For these reasons and others, we’re disappointed not that an article critiques the TAG Model or that other economists have differing opinions, but the one-sided way in which these issues were presented. Not only were we not given a chance to fully respond to the accusations listed, but the piece omitted details and analysis that we believe are crucial to an informed debate about taxes and the economy.

Better Understanding the TAG Model’s Assumptions

Our model is based on “comparative statics” analysis. It seeks to predict how much larger or smaller the economy would be under an alternative tax system. The prediction is relative to whatever else the economy might be doing over the period. The change in the ultimate level of output can be determined by noting how much the proposed tax change alters the profitability of investment or the reward to labor, compared to what they now are.

However, we do not predict the precise dollar level of output in the long run, because we do not presume to predict what the economy would do under current law. No one knows that for sure, and any claim to the contrary is false precision. Consequently, we do not create our own “baseline” to set the year to year level of output going forward. For illustration, we use the CBO baseline forecast, but only because Congress finds that convenient for its work. Readers may pick their own baseline assumptions, with our blessing, if they do not like the CBO projection. 

Nor do we attempt to predict the exact quarter-to-quarter path of the adjustment to the alternative level after the tax change. We have noted that most historical instances of major tax changes have been followed by a return to normal levels of compensation for investment within a decade, and sometimes sooner. Consequently, we show a standardized geometric adjustment path over ten years. A very big reform might take the full decade, or even longer. A small change might take less time. We hope to research the historical experience in more depth over time. Right now, our interest is in the ultimate, permanent change in the level of activity, not the transition. It would be nice to be able to predict the transition path with precision, but we think there are far too many factors affecting the economy in the short run for any such predictions to be possible or useful.

Some commentators have suggested that they “do not understand” our model. We have been more transparent than most in posting our equations and the sources of our data, and our model’s calculations of the cost of capital and its effect on output are squarely in the mainstream. It may be that the professed confusion is not about how our model works, but amazement that we do not follow the procedures and assumptions popular in other, older models of the economy. The reason is that we have studied the older methods, and find them wanting.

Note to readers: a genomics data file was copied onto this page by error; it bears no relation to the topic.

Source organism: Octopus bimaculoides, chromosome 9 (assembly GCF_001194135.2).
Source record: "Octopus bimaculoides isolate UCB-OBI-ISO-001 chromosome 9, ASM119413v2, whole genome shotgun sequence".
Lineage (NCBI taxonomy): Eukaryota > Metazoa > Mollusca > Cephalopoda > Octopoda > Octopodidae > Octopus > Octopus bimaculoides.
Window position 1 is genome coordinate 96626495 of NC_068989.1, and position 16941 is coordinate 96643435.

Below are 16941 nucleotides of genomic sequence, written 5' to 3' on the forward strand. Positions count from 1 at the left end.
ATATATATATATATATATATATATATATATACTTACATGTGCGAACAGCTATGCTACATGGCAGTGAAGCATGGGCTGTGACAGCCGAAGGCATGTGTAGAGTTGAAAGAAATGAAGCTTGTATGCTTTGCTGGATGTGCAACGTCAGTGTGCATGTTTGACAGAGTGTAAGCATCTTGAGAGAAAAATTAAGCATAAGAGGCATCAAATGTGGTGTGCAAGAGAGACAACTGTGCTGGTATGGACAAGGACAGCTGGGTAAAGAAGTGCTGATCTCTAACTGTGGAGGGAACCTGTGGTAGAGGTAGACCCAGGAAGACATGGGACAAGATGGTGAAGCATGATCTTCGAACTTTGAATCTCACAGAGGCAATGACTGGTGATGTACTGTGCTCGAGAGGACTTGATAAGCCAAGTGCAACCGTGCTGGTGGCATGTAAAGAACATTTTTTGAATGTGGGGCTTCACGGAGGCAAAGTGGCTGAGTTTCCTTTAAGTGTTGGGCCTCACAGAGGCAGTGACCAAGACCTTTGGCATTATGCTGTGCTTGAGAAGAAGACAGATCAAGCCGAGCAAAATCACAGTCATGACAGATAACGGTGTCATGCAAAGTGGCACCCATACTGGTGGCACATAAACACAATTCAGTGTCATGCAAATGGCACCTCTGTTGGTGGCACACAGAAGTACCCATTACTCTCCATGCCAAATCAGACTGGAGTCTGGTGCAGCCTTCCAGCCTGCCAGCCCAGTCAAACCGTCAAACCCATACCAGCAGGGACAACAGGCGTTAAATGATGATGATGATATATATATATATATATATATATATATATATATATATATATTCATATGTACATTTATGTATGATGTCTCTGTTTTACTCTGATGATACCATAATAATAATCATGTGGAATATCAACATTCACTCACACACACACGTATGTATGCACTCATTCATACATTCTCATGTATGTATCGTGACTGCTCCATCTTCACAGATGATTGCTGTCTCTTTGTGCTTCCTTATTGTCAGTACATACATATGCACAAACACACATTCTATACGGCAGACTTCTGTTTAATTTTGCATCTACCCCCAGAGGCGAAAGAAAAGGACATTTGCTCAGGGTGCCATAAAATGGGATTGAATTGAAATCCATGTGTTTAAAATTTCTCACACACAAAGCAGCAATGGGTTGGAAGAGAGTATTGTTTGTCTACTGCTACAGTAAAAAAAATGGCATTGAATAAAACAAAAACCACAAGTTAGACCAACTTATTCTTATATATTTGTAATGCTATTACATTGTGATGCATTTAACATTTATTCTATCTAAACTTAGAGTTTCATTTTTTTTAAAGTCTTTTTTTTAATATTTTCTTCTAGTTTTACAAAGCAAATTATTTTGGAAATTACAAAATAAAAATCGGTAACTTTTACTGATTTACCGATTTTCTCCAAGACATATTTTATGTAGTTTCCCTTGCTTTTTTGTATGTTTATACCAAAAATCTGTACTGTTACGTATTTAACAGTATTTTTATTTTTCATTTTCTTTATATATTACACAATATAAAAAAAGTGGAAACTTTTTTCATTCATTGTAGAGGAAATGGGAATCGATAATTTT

For example, models that try to predict future behavior by the Federal Reserve, and assign to it an influence over the real economy after a decade or more, are simply unsupportable. They are decided by an ever-changing group of individuals who may react differently under different circumstances. Furthermore, as the Chicago School demonstrated beyond any doubt as long ago as the 1960s and 1970s, the Fed’s long-term influence is primarily on the price level, not on real output. The Federal Reserve can, and often does, create short-run disruptions in the real economy, but these wear off over time as people come to adjust to the resulting changes in the price level. The “Phillips Curve,” a device that asserts that inflation can permanently reduce unemployment, or that growth causes inflation, is dead in respectable academic circles, although it is still found at the heart of the Federal Reserve’s economic model. Realistically, the Fed’s effect on the real economy a decade or more from now is unknowable, and irrelevant as to how a tax change affects long-run economic output and income. That is why we do not follow the practice at the Joint Tax Committee of generating a range of outcomes assuming a range of Federal Reserve behaviors.

Some models of the economy assume that any expansion of capital formation in the United States is either entirely or largely limited to the use of U.S. saving, and that government borrowing crowds out U.S. investment nearly dollar-for-dollar. Such models that assume that the United States is cut off from the saving and capital markets of the rest of the world are behind the times, and far off base. In the 1950s, Europe and Japan were still struggling to recover from World War II, and the Eastern Bloc and China effectively cut off from global markets. The United States was the dominant factor in the free world economy. More capital flowed out of the United States to aid the growth of Europe and Latin America than flowed in. U.S. economists could get good results predicting the effects of U.S. domestic policy on the U.S. domestic while ignoring the rest of the world. Those days are long past. Capital flows are now bidirectional, the U.S. goods and capital markets are far more integrated into the world system, and the Eastern bloc and China are now significant parts of the global economy.